I have overcome the difficulties previously experienced with respect to the complexity of the safety control system by providing a trip mechanism which serves to de-activate the electrical circuit by removing a fuse from the electrical circuit.

According to one aspect of the present invention, there is provided in an elevator mechanism device having first and second platforms mounted in a frame for movement relative to one another wherein a nip is formed between a lower edge of the first platform and an upper edge of the second platform as they move toward one another and wherein an electrically operated control circuit is provided for controlling the movement of the platforms relative to one another, the improvement of a flexible skirt extending below said lower edge of said first platform across the width of said nip whereby during movement of the platform to close the nip, the trip means will be engaged by an deflected by any object which may project into said nip, a circuit breaker means operable to de-activate said control circuit, trip means communicating between each end of the flexible skirt and said circuit breaker means to activate the circuit breaker means to de-activate said control circuit when said trip means is deflected to an extent less than that required to permit said object to be clamped between said first and second platforms.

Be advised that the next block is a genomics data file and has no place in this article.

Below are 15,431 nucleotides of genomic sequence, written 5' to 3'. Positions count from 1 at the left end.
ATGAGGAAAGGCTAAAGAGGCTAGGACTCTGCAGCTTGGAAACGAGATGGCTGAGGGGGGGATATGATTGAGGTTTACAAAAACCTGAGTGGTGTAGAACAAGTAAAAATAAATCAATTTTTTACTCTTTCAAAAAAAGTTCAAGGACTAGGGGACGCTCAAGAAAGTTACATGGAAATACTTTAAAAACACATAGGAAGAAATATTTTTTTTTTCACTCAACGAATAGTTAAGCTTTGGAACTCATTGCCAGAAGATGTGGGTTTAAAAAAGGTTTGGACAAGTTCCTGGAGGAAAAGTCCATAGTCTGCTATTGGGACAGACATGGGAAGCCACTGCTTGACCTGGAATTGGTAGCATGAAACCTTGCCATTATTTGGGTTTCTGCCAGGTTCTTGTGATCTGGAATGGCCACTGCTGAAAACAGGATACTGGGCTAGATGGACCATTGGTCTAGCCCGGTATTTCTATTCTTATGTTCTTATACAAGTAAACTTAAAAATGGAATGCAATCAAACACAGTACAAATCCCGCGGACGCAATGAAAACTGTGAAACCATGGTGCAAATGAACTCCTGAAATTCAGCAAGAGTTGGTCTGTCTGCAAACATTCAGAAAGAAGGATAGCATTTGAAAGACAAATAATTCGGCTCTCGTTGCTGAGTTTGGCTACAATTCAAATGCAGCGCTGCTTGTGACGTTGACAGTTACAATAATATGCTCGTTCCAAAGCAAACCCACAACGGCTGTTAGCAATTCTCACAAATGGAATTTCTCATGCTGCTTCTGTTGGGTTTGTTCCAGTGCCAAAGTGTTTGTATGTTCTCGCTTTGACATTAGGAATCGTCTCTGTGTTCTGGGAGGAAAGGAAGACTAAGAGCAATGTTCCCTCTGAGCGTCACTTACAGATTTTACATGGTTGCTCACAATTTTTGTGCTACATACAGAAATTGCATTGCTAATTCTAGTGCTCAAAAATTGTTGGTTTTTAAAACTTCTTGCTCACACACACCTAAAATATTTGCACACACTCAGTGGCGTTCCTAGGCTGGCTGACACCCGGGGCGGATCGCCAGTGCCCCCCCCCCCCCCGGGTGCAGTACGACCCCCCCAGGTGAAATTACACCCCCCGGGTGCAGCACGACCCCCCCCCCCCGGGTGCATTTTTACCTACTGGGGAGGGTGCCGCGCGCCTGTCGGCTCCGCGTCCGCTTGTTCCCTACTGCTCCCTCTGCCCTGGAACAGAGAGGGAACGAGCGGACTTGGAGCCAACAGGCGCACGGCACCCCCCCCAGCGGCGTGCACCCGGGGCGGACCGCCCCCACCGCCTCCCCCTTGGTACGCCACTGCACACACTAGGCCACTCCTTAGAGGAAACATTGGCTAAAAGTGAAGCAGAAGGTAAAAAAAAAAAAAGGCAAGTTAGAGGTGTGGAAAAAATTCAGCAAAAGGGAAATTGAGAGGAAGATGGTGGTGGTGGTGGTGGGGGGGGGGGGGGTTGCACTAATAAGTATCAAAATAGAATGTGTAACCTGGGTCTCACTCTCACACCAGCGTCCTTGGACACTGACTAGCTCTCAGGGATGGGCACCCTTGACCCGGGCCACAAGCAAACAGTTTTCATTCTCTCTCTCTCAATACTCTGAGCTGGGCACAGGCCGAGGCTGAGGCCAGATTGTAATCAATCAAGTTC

In order to overcome the difficulties previously experienced in attempting to open the nip after the system has been de-activated, I provide separate hyraulic lift and hydraulic lower circuits and separate first and second electrical control circuits for controlling the operation of the lift and lower hydraulic circuits respectively, and I locate the fuse means which is engaged by the trip means in the first electrical circuit whereby only the first electrical circuit is de-activated when the fuse is de-activated by the trip mechanism.

PREFERRED EMBODIMENT

The invention will be more clearly understood after reference to the following detailed specification read in conjunction with the drawings wherein:

FIG. 1 is a partially sectioned pictorial view of an elevator device according to an embodiment of the present invention.

FIG. 2 is an enlarged detailed view of the fuse and trip wire mechanism with the fuse in an operable position.

FIG. 3 is a view similar to FIG. 2 showing the fuse being removed by the trip wire.

FIG. 4 is a circuit diagram illustrating the electrical control circuits of the present invention.

FIG. 5 is a pictorial view of a cover suitable for use in enclosing the fuse support illustrated in FIGS. 1, 2 and 3 of the drawings.

With reference to FIG. 1 of the drawings, the reference numeral 10 refers generally to a tailgate loader of the type commonly used for raising and lowering loads to and from the bed of a truck or the like. A tailgate loader of this general type is decribed in Canadian Pat. No. 774,964 issued to Diesel Equipment Limited on Jan. 2, 1968.

The tailgate loader 10 consists of a platform 12 which is supported on slides 14 which are mounted in guide rails 16 of the frame 20. Chains 18 connect the platform 12 to an hydraulic ram (not shown) which is a single acting hydraulic cylinder which has a vent valve which is vented to permit the platform to be lowered under its own weight. The hydraulic ram which is operble to raise the platform 12.